This morning M's ABA case director came to the house to observe some of M's difficult behaviors. M qualified for continuing help through our regional center for additional treatment for "challenging" behaviors. These are classified as behaviors that cause harm to herself or others, or harm to property. For example, running off in parking lots or the street, biting, or putting inappropriate objects in her mouth. Our program addresses these behaviors already but now we have extra dollars being contributed that will help take the stress off our own pocketbook.

For two hours I tried to stress M out so that she would have a tantrum and show frustration with me. M was in such a good mood I couldn't incite anything but a whine! I had her performing all her dog and pony tricks.... nothing. The only thing I could visibly show was her putting stuff in her mouth outside. Occasionally she would pat a little too hard for some attention or put her mouth on the case director. I even took away balloons, gummy bears, fruit rollups... she gave them all up without a fuss.

What was truly amazing was that Kat was threading large beads on a string. She was putting small rings on a tippy pole/base. She was building a conic puzzle. I whispered to her to go get her baby for the stroller and she ran to the back of the house, found the baby and ran it back out for us, putting it on the table. This blew away our case director. She said that was "huge!" I think M's program is going to get some new changes because M is beginning to follow multi-step instructions which involve items that she has to search for far away.

Now the clincher... we were outside walking around, giving M the opportunity to run into the street, get messed up in the creek or eat nature. We succeeded in the nature eating part. But the case director said to me that she and the head director of M's program were both discussing M and they both agreed that they didn't think she had classic autism. M was just too social. Most of M's behaviors were attention-driven and this doesn't happen with kids with classic autism. She's too aware of her environment and when things (like her nose running) bother her.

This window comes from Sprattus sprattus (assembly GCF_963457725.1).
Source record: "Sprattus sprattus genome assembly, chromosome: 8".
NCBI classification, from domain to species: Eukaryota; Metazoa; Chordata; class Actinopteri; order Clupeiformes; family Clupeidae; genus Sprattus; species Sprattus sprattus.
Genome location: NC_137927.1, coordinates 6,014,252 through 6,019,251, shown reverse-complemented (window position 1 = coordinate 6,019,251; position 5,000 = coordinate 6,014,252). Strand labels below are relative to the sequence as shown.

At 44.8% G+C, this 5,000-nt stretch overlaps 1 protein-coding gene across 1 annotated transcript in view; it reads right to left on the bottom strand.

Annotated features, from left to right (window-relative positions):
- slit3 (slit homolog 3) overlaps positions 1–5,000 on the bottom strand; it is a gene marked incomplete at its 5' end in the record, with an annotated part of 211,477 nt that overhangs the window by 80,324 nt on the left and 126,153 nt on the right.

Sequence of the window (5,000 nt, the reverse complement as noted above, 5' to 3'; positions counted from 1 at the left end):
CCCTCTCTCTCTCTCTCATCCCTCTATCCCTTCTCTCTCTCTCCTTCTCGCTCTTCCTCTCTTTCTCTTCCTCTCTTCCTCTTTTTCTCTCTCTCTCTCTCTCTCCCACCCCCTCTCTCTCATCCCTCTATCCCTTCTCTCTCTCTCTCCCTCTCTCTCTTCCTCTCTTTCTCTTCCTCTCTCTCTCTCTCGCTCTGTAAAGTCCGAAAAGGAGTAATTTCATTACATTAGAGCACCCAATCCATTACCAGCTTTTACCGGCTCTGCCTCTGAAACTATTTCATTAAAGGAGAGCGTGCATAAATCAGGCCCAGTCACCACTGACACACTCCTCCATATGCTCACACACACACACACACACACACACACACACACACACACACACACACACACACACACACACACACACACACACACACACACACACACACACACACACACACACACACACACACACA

What an unbelievably awesome thing to hear this morning. I can't express the rush of hope that I have coursing through my soul. Yes, M hasn't changed. She still the same challenging little girl. But to have that monkey off my back is ... is... a long overdue relief.

I'll be spending the day trying not to cry.

Wednesday, March 30, 2011


After hearing from the speech therapist that she thinks that M definitely has speech apraxia I did some poking around to see what more I can do to help with it. From the little bit of reading I did it appears that the treatment for it is varied and that there is no data-based clinical approach to it. I was surprised at this since with autism the ABA therapy has been statistically proven to make an improved difference. I did read that kids with apraxia should be getting speech therapy 3-5 times/week. We are at 2x/week plus what she gets in her ABA therapy. I'll have to check with the speech therapist to see if that's enough. We are missing speech this week because the incredible rains we have had in the past week caused flooding in the town where her office is and they are mopping up the mess.